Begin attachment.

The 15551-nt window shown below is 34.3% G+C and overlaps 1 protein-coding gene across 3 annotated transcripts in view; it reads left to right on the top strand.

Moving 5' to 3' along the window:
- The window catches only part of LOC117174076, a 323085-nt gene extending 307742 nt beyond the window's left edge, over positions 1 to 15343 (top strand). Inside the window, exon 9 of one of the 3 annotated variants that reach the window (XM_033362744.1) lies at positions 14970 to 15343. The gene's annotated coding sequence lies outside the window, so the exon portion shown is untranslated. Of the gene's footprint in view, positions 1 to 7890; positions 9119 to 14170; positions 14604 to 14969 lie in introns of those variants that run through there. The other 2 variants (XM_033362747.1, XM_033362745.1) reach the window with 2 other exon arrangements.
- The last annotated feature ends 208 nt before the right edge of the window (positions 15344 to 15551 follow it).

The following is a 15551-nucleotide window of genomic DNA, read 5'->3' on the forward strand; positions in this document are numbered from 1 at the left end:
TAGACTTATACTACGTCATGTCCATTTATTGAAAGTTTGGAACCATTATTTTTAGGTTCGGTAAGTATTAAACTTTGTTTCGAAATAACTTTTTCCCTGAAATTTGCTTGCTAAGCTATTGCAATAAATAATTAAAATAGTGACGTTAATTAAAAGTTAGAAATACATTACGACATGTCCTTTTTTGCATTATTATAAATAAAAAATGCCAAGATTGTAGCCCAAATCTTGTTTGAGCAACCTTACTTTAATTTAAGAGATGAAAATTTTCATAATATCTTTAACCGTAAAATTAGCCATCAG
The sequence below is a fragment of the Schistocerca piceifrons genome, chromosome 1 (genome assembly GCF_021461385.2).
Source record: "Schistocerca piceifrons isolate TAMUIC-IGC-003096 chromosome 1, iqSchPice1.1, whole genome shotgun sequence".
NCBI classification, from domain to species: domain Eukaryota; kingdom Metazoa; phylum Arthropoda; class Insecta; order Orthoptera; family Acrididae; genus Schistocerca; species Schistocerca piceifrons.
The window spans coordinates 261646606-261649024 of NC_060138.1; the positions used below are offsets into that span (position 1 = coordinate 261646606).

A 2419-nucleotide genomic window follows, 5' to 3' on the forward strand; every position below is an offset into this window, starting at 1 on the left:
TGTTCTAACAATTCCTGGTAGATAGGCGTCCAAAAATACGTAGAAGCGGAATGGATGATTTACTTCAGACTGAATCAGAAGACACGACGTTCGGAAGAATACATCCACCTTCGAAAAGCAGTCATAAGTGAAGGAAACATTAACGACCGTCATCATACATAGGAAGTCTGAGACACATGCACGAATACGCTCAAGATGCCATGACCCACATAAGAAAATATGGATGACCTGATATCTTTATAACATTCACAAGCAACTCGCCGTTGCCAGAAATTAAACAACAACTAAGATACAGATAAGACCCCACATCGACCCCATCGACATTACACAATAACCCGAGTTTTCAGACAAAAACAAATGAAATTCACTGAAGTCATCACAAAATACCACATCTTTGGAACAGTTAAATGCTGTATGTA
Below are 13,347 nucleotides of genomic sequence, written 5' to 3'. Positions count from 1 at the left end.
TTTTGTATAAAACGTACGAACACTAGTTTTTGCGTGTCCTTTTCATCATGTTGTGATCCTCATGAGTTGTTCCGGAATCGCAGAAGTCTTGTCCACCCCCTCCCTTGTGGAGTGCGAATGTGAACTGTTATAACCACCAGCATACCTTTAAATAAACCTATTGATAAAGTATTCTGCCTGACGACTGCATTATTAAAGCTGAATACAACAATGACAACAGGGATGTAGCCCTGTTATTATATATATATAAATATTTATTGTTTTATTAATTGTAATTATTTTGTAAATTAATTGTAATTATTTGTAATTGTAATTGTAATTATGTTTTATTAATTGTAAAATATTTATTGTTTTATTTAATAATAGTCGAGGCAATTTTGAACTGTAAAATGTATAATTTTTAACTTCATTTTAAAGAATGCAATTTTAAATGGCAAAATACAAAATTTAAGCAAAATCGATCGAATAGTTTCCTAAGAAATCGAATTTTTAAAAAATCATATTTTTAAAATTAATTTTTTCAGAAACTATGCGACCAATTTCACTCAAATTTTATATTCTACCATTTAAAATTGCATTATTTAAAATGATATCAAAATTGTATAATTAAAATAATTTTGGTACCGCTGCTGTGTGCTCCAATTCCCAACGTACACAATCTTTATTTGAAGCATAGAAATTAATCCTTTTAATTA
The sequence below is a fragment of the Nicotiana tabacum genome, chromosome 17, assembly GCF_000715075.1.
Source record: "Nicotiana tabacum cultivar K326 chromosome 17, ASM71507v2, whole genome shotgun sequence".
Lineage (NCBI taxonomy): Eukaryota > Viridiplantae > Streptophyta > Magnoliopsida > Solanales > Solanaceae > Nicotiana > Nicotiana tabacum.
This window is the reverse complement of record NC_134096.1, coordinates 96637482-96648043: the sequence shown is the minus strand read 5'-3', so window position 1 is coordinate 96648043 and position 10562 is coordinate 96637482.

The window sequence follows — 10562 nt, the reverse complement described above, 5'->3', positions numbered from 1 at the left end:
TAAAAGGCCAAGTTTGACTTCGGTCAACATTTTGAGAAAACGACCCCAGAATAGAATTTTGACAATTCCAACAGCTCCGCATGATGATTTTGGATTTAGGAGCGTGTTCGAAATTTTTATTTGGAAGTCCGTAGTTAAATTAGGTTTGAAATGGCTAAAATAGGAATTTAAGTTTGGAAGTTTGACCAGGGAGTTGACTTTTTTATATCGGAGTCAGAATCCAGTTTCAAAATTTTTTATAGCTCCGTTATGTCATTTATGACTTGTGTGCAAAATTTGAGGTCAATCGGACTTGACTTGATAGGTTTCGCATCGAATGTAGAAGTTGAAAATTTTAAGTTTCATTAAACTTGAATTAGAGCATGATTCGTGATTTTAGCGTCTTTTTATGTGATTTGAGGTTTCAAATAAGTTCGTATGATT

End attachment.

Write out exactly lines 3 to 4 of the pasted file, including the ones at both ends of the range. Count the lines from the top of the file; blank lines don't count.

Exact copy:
- The window catches only part of LOC117174076, a 323085-nt gene extending 307742 nt beyond the window's left edge, over positions 1 to 15343 (top strand). Inside the window, exon 9 of one of the 3 annotated variants that reach the window (XM_033362744.1) lies at positions 14970 to 15343. The gene's annotated coding sequence lies outside the window, so the exon portion shown is untranslated. Of the gene's footprint in view, positions 1 to 7890; positions 9119 to 14170; positions 14604 to 14969 lie in introns of those variants that run through there. The other 2 variants (XM_033362747.1, XM_033362745.1) reach the window with 2 other exon arrangements.
- The last annotated feature ends 208 nt before the right edge of the window (positions 15344 to 15551 follow it).